Kearney's dream to inspire comes true with Minority Mentorship Symposium
March 30, 2010
Natalie England, TexasSports.com
AUSTIN, Texas -- Officially, this is just the fourth installment of Beverly Kearney's Minority Mentorship Symposium, but the mentoring part has been going on for quite awhile.
After all, Kearney is now in her 18th season as Texas Women's Track and Field head coach, and during a tenure that has brought UT six national championships, Kearney has become known for her ability to teach and nurture.
And those two special qualities are ultimately the driving forces behind Kearney's symposium, an event that aims to educate and inspire minority students and student-athletes as they prepare to transition into the corporate world.
"It's about motivating young people to be successful," Kearney said. "It's not about being African American or Hispanic or anything like that. The message is about becoming the best you can be."
This year, a "Divine Divas" and "Gents of Distinction" dinner will be the precursor to the symposium and networking session. Kearney historically brings in featured speakers who have triumphed over obstacles to achieve success.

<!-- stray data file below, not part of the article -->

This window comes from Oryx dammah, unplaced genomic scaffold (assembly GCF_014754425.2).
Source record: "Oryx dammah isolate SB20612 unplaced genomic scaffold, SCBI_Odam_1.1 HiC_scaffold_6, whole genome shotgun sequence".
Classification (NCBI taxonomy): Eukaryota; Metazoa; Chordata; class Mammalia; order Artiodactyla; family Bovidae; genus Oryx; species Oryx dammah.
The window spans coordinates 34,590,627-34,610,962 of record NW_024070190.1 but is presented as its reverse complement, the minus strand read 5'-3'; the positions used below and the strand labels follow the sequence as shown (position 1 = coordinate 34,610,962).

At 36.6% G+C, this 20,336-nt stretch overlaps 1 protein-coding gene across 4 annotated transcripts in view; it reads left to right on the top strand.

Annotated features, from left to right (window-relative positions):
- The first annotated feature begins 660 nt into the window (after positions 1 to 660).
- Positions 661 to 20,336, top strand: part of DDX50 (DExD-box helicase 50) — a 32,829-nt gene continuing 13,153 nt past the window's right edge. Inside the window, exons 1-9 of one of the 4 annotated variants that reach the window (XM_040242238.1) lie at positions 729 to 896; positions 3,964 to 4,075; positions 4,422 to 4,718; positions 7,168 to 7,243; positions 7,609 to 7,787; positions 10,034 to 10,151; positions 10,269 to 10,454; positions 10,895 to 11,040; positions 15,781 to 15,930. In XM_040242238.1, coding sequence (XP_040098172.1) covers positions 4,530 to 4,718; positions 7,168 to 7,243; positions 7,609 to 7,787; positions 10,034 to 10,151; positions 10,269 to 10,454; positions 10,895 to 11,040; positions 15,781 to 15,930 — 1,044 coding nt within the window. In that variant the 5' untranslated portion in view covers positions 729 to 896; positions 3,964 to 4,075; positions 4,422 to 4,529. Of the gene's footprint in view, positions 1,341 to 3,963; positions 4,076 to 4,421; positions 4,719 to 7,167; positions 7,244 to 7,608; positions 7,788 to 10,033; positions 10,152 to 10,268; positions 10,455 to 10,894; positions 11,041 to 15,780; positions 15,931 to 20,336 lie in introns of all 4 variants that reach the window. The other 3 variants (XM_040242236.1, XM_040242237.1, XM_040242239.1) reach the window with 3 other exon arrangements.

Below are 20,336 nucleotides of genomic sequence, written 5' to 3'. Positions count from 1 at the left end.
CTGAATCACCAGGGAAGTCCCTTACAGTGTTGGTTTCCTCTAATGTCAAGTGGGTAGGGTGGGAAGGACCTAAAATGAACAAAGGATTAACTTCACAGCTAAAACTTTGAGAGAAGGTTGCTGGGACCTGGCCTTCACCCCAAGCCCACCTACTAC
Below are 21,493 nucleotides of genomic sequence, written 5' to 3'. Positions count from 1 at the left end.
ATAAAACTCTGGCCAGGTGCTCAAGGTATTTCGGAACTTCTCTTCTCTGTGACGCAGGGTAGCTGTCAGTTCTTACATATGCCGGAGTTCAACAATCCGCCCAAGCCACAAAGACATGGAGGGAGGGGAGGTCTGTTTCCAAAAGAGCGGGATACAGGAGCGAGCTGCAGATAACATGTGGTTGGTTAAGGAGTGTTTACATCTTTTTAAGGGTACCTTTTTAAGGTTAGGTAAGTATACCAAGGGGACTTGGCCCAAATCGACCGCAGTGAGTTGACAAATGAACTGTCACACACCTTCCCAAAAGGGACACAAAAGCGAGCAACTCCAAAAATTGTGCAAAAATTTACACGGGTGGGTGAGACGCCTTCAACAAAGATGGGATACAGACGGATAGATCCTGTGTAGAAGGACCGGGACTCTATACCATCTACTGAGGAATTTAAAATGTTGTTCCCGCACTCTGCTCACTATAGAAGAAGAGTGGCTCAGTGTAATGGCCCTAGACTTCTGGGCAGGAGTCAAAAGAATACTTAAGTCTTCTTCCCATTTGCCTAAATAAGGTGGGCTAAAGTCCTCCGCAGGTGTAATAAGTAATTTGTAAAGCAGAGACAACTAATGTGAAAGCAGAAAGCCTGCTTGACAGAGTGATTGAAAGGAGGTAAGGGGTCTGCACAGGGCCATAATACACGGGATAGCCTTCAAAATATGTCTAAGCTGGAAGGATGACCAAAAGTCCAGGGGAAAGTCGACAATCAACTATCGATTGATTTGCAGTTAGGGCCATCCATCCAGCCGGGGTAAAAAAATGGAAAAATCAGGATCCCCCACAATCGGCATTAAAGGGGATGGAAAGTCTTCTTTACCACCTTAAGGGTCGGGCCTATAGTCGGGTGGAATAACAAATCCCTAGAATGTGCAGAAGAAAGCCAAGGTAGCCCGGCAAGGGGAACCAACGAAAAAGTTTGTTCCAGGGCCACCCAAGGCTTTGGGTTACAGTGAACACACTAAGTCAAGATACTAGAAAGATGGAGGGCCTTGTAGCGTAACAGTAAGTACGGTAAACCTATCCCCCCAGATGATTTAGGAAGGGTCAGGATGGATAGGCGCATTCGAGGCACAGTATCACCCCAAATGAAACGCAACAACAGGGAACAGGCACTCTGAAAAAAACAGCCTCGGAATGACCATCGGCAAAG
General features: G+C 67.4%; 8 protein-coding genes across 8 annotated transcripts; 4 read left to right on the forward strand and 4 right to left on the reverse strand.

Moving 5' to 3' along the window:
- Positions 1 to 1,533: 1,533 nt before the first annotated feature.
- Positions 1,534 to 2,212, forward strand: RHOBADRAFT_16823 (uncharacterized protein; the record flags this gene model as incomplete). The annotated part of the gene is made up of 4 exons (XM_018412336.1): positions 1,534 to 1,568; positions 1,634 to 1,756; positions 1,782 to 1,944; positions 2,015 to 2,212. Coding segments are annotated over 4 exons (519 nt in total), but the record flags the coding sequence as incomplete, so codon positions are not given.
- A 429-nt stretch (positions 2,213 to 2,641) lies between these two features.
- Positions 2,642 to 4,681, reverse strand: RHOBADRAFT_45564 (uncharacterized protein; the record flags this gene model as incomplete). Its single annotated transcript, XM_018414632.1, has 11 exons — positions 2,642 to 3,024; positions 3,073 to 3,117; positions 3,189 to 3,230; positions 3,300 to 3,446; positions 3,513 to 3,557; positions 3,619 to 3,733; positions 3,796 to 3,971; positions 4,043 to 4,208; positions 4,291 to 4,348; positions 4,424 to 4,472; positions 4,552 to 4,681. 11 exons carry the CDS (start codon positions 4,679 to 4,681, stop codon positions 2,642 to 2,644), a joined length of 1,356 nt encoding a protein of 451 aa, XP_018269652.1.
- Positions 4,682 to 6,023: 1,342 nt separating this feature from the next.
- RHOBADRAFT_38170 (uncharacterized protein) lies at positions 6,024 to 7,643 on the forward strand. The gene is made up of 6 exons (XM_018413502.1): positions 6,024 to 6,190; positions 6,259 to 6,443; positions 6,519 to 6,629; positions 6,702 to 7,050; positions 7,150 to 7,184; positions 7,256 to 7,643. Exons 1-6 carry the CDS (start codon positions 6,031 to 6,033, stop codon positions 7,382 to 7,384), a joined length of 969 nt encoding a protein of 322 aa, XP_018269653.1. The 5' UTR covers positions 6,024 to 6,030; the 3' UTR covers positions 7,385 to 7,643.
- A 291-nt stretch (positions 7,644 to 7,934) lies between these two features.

Last year, retired professional boxer Leland Hardy was one of the symposium's speakers, and he reiterated to the audience the need for knowledge and success outside of competition. Hardy served as the best example, as he is now fluent in five languages, is an accomplished entrepreneur and has masterminded a successful Web site.
Olympic and UT swimmer Dave Walters was moved by the message.
"It really opened my eyes. I feel it broadened my horizons," Walters said. "I have to look beyond swimming. You have to think about the world, and this really made me think about ways to give back to it."
This was part of Kearney's dream from the very beginning.
"This is for students of all races and all ages to connect with people from the entertainment industry all the way to the political arena," Kearney said.
While the weekend is centered around Friday night's symposium, Kearney has added a variety of community service events. Kearney wants everyone involved to learn the importance of giving back. This year's weekend will feature stops at the Dell Children's Hospital, SafePlace and a Child Protection Services program called PAL which helps older youth in substitutive care transition into independent living. The three-day occasion kicks off Thursday, April 1 with a pep rally featuring U.S. Track and Field Association's "Win with Integrity" program and the Neighborhood Longhorns.
"Win with Integrity" is an initiative aimed at education youth, parents, educators and coaches about the positive results from leading a physically active, drug-free lifestyle while living with integrity.
"People can understand that success is blind in terms of race, color and religion. It's about being willing to do what it takes to maximize your opportunity," Kearney said.